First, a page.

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Context

The evolving landscape of web development is embracing an innovative approach: integrating React components into Angular projects. This method is a testament to the versatility of micro frontend architecture, where diverse technologies coexist to enhance web applications.

In micro frontends, the application is divided into smaller, independent units, each potentially using different frameworks or libraries. This aligns perfectly with the concept of incorporating React components into Angular projects. React’s component-based approach, known for its efficient rendering and interactive UI capabilities, complements Angular’s structured and robust nature. By integrating React components, developers can leverage specific strengths of React, such as its dynamic UI construction, within the comprehensive framework that Angular offers.

A prime example of this integration in the context of micro frontends is Swagger UI. Built with React, Swagger UI demonstrates how React components can be smoothly integrated into Angular projects. This is particularly beneficial in environments where teams work with both React and Angular, facilitating a smoother transition between frameworks and promoting reuse of existing components.

This strategy not only underscores the flexibility of the micro frontend approach but also enhances the development process, leading to the creation of more responsive and user-friendly applications. It represents a strategic blend of Angular’s all-encompassing framework with the specialized UI prowess of React, optimizing both development experience and application performance.

In this blog, we’ll take a look at how to create and distribute a React component library and use the same in a Angular project.

Build & Distribute React component library:

First, we will create our project using the following command:

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npx create-react-app sample-react-library

Next, we will install Babel by running the following commands:

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npm install --save-dev @babel/core @babel/preset-env @babel/preset-react
npm install @babel/cli

Why Babel?

Babel emerges as a pivotal tool in micro-frontend architectures for several reasons. When incorporating React components into Angular-based projects, developers often face challenges related to varying syntaxes and feature sets of these frameworks. Babel plays a crucial role here, providing a seamless way to transpile JSX used in React into JavaScript code that can be readily consumed by Angular. This not only ensures compatibility but also maintains performance and efficiency across different parts of the application.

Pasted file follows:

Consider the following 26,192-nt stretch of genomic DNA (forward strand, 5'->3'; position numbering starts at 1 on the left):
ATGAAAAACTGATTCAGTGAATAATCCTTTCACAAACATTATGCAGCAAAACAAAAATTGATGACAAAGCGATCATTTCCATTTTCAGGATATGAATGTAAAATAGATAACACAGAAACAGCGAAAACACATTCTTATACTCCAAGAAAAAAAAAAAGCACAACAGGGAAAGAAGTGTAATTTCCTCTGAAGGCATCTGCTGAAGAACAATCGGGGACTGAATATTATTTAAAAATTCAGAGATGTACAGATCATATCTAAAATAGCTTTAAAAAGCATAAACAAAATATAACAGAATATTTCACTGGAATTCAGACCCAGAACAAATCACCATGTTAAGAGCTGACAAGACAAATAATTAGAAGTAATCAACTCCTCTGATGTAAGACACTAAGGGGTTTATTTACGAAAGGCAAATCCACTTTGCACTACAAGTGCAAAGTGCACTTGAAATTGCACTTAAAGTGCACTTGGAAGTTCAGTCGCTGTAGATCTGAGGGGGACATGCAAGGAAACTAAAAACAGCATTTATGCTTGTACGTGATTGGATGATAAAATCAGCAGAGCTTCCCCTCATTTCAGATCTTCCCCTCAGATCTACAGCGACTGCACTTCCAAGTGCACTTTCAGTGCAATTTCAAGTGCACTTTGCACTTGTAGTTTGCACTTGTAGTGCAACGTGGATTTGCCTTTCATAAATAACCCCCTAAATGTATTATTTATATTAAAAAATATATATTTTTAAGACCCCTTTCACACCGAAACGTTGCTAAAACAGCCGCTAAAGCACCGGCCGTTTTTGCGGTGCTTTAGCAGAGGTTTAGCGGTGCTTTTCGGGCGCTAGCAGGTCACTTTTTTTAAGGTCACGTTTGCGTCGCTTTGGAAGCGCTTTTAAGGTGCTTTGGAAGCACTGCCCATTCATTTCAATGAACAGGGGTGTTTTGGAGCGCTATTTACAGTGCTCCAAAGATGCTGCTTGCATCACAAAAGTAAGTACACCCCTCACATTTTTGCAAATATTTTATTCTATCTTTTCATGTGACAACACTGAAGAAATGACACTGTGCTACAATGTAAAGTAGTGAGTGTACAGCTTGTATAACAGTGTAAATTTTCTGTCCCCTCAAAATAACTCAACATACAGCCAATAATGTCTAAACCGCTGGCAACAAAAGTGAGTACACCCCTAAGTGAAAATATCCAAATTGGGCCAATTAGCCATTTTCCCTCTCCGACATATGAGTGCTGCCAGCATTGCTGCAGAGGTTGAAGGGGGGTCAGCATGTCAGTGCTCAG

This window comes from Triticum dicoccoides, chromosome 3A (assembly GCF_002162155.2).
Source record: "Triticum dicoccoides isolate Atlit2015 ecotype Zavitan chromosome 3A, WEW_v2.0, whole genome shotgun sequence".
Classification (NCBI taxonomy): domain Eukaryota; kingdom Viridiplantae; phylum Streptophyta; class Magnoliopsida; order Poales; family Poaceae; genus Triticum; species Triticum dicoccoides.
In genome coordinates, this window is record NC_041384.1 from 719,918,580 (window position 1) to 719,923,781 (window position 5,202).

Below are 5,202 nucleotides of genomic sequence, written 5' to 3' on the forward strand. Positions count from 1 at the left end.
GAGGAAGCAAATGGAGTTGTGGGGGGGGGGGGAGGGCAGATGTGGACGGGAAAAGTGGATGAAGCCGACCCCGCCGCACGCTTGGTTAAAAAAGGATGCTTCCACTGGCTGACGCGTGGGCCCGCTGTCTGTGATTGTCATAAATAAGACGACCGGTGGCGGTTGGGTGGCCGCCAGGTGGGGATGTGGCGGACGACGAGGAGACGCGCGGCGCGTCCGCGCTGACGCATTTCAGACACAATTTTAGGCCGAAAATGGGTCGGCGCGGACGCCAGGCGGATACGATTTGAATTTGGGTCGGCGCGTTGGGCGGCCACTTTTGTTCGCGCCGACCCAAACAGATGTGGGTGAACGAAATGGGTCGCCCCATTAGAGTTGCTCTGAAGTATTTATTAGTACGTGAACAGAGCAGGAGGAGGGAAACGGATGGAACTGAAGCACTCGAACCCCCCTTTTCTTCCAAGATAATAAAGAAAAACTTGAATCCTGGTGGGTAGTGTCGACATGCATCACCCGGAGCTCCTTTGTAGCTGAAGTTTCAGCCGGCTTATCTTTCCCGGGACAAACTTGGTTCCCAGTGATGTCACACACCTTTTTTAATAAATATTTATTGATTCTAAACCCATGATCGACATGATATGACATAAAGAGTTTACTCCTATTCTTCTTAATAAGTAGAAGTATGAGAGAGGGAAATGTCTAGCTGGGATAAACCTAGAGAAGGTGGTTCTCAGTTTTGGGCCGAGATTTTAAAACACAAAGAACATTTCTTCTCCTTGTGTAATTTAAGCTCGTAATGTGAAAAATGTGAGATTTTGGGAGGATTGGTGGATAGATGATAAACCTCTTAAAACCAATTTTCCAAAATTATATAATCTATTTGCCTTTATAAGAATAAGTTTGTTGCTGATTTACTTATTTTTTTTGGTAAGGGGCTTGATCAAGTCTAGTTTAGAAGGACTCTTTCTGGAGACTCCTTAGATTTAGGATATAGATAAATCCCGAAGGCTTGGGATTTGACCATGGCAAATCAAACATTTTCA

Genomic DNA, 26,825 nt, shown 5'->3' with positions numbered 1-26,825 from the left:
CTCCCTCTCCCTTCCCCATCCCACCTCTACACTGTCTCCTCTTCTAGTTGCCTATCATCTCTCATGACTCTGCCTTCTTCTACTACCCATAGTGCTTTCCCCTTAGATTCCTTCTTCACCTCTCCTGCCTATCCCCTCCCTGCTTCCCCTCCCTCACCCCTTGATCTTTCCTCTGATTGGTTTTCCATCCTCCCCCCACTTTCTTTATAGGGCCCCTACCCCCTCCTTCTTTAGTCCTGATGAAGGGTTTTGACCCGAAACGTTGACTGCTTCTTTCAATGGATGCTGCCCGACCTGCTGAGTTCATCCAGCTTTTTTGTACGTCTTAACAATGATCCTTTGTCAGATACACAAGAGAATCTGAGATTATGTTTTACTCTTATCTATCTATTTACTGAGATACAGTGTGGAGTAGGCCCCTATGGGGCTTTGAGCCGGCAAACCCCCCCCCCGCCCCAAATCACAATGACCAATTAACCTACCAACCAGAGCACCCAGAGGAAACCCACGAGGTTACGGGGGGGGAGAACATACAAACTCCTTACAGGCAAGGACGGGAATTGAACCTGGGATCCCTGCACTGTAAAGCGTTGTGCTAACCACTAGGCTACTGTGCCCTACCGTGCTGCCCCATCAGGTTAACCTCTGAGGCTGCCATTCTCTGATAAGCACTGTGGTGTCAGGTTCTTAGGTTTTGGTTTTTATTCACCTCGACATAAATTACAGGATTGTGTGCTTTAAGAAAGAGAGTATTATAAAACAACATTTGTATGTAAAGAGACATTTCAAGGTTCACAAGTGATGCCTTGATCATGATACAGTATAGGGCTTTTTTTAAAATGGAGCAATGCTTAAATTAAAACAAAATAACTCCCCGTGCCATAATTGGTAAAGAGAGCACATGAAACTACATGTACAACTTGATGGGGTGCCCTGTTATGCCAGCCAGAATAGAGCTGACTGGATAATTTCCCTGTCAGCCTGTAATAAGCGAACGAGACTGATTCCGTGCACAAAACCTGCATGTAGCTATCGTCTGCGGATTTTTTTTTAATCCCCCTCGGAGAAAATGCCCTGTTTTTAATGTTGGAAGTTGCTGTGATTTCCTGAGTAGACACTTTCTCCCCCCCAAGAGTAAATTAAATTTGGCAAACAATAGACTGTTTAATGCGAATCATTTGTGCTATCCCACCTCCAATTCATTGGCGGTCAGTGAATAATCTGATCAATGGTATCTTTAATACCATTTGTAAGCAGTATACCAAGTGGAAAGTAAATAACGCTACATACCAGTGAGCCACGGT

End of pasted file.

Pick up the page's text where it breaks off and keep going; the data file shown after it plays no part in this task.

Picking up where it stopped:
Moreover, Babel’s extensive plugin ecosystem allows for fine-tuning the transpilation process. One can leverage these plugins to optimize the code for specific use cases, ensuring that the integrated React components perform optimally within the Angular environment. This adaptability is particularly beneficial in micro-frontend architectures where modular and independent deployment is key.

Additionally, Babel’s ability to compile the latest ECMAScript features into a more universally compatible format means developers can use the most modern JavaScript features in their React components without worrying about compatibility issues in the Angular host environment.

Babel Configuration:

The presets (@babel/preset-env and @babel/preset-react) are configurations for Babel that specify which transformations to apply.

Create the bundle.babel.js file in the root directory.

Importing Required Modules:

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import path from "path";
import deepExtend from "deep-extend";
import webpack from "webpack";
import TerserPlugin from "terser-webpack-plugin";